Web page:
All3Media

Jane Turton discusses her new role as Chair of the RTS and her love of television

From her first days working in television as a founder member of Meridian, the South of England regional ITV company, Jane Turton knew that she’d landed in exactly the right place professionally.

“I’ve always loved being in TV. It’s full of interesting people,” she says. “TV is always exciting. The product – if we’re allowed to call it that – is fascinating – part manufacturing business, part creative, part art, part commerce. TV brings all that stuff together in a way that is challenging and interesting.”

How traditional broadcasters can tackle the rising threat of streaming services

From left: Julian Bellamy, Howard Devine, Kirsty Wark, Jane Turton and Dan McGolpin (Credit: RTS/Richard Kendal)

The BBC has responded to the rise of subscription video-on-demand services by extending the iPlayer catch-up window from 30 days to one year.

BBC iPlayer chief Dan McGolpin defended the decision: “TV works in seasons… it means that things which are on a yearly cycle, such as The Apprentice, will be there.” He claimed that audiences, months after transmission, can now be “substantial” – some 40% of Killing Eve’s audience came to the thriller after the original catch-up window.

Online content comes of age

Share the Hair (Credit: Barcroft TV)

There’s a long-standing TV industry conception that online original content is too low in quality, too niche and too difficult to make profitable. But that view is starting to look obsolete thanks to inventive ­digital-first companies such as Barcroft Studios, Little Dot Studios and others. Successful business models for premium online content are emerging as both profits and awards start to roll in.

RTS bursary students and mentors celebrate scheme’s success

Jonathan Brackly, Natalia Wiktorovicz, Joseph McCawley and Sam Vincent (Credit: Paul Hampartsoumian)

Addressing the students and mentors, RTS Education Chair Graeme Thompson said: “You are part of a thriving project, which is making a difference to representation in the TV and screen industry. We fervently believe that we reach the parts that others in the industry can’t reach – and that’s fantastic for the diversity of our industry.”

Jane Turton’s TV diary

The temperature in London has plummeted to a 10-year low and the snow has arrived. Our top-floor o­ffice in Covent Garden has the most amazing views over Westminster and all the way round to the Gherkin and the Shard. It’s very beautiful in the snow.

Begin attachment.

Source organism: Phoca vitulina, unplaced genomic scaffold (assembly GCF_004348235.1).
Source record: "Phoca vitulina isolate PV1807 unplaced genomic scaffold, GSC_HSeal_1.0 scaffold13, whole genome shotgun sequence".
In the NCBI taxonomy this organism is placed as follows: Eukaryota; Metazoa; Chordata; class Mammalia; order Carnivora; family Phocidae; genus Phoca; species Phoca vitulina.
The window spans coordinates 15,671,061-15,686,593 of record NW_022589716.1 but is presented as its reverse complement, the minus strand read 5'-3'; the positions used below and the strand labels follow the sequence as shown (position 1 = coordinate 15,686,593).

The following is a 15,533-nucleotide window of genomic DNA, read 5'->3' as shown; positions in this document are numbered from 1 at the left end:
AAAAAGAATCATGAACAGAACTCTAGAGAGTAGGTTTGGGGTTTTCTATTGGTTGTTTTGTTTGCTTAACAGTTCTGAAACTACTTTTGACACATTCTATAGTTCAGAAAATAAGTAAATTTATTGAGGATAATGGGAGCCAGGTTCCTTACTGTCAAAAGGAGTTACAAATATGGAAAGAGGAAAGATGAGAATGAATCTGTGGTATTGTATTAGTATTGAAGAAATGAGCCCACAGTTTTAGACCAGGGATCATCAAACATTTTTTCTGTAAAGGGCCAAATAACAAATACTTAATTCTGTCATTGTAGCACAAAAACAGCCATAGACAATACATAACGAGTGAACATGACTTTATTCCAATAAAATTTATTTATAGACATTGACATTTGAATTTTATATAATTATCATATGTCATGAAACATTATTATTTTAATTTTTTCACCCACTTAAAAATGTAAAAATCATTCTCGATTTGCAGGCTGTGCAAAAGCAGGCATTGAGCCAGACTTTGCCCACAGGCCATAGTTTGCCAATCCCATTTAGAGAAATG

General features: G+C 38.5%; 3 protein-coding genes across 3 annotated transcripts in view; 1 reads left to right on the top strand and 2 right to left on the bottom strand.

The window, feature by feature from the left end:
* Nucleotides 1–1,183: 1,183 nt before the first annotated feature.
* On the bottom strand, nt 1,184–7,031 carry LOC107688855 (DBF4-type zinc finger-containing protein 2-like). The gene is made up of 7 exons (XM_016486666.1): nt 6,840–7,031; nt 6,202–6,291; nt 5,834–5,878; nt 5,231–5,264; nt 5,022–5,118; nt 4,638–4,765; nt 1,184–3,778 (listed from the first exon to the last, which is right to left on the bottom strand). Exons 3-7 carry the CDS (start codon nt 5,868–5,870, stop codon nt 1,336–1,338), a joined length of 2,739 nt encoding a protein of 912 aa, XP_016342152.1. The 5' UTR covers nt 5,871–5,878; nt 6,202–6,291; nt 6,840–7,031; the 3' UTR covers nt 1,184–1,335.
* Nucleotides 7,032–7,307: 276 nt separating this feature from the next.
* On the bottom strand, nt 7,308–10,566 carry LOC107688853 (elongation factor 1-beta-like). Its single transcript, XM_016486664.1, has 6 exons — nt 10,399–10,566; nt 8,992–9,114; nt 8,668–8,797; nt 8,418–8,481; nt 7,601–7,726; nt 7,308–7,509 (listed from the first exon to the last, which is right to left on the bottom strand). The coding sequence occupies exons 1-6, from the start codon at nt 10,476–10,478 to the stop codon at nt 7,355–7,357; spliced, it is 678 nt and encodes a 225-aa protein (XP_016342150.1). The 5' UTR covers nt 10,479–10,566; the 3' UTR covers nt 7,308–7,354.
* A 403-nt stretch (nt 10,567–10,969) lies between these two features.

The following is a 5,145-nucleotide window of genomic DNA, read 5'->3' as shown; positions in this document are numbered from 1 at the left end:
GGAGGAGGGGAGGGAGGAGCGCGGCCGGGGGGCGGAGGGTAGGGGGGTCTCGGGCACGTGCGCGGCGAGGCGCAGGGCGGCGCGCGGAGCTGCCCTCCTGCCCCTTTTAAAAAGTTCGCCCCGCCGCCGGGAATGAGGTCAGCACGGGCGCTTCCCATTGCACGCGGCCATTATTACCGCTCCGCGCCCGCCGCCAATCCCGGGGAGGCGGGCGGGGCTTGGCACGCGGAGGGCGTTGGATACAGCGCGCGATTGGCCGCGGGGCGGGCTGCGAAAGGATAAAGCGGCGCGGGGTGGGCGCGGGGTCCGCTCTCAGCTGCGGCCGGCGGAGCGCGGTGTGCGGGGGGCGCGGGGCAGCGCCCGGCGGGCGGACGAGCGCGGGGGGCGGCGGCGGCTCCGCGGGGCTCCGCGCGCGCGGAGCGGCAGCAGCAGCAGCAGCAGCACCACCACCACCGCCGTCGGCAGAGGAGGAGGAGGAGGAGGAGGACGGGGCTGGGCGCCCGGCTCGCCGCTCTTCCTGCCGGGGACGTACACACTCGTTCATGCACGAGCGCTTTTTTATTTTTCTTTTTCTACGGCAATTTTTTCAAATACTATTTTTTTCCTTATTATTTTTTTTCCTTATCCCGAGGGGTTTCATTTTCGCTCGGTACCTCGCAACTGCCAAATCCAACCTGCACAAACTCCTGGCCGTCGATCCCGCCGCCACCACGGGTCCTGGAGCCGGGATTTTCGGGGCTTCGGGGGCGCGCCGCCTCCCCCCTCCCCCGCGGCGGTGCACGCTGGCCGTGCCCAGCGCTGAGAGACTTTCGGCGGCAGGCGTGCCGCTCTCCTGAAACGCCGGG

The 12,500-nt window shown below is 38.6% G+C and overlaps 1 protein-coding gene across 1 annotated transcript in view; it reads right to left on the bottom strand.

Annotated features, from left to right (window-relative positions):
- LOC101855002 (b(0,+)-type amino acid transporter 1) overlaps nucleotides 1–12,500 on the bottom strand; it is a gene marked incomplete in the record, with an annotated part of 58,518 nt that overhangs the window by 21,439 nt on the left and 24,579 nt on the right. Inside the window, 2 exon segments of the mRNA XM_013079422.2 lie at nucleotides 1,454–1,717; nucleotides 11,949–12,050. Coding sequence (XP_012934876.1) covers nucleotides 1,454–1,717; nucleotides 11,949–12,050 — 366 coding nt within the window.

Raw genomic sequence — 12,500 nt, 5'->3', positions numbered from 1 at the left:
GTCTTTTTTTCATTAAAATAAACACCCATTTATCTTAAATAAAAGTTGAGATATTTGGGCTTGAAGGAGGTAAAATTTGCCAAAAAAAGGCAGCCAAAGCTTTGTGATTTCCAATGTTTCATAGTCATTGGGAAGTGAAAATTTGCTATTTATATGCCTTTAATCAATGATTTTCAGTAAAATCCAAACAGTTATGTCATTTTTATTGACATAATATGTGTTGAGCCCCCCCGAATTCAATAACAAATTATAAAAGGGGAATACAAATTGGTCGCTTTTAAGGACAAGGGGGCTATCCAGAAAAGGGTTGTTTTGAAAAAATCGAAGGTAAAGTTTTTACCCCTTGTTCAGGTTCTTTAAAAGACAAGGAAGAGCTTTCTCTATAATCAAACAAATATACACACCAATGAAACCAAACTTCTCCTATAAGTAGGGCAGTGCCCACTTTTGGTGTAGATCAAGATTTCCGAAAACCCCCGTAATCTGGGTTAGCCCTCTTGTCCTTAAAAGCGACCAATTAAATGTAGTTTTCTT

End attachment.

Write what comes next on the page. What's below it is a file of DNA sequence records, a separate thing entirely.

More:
To add to the chaos created by the weather, Prithi, my assistant, is in Costa Rica on a two-week holiday.

I start the week with a conference call to our German supervisory board. Germany is a strong growth market for All3, where we produce scripted reality, drama and entertainment shows.

Gordon Ramsay launches production company

Ramsay, famous for programmes The F Word and Ramsay's Kitchen Nightmares, will own the company outright but has already announced a joint venture deal with All3Media to get projects off the ground.

“We really look forward to continuing our relationship with Gordon, working alongside him as he establishes and grows his new production company, Studio Ramsay,” said Jane Turton, CEO of All3Media. “He is a world class talent with a phenomenal record of hit TV series.”

In pictures: RTS Cambridge Convention 2015

The RTS Cambridge Convention 2015 took place from Wednesday 16 to Friday 18 September, seeing senior leaders from the television industry on both sides of the Atlantic converge on the city. 

The topics covered over the three days ranged from the importance of the BBC worldwide, to a debate about the lessons learnt from the General Election 2015, to the continued challenge that the television industry faces with the rise of video content emerging on digital platforms. 

Jane Turton: We can do bigger, better, challenging things

There was a great deal of quiet satisfaction across the British production sector when Jane Turton was named Chief Executive of All3Media back in February. The steely, 53-year-old Scot had triumphed over external candidates following a five-month, global search by its new US owners, hard-driving Discovery Communications and Liberty Global, who paid around £550m for this important producer.

Stephen Lambert on revolutionising television

Stephen Lambert

Stephen Lambert looks a bit like Lenin – bald, with steely blue eyes and a bit unyielding. He can claim to be the man who revolutionised factual television, bringing us so many of the formats that dominate the schedules, from Wife SwapThe Secret Millionaire and Undercover Boss to Faking It.

His most recent hit is Gogglebox, the Channel 4 offering that united David Cameron and Nick Clegg in admiration, when asked during the election campaign which shows they enjoyed.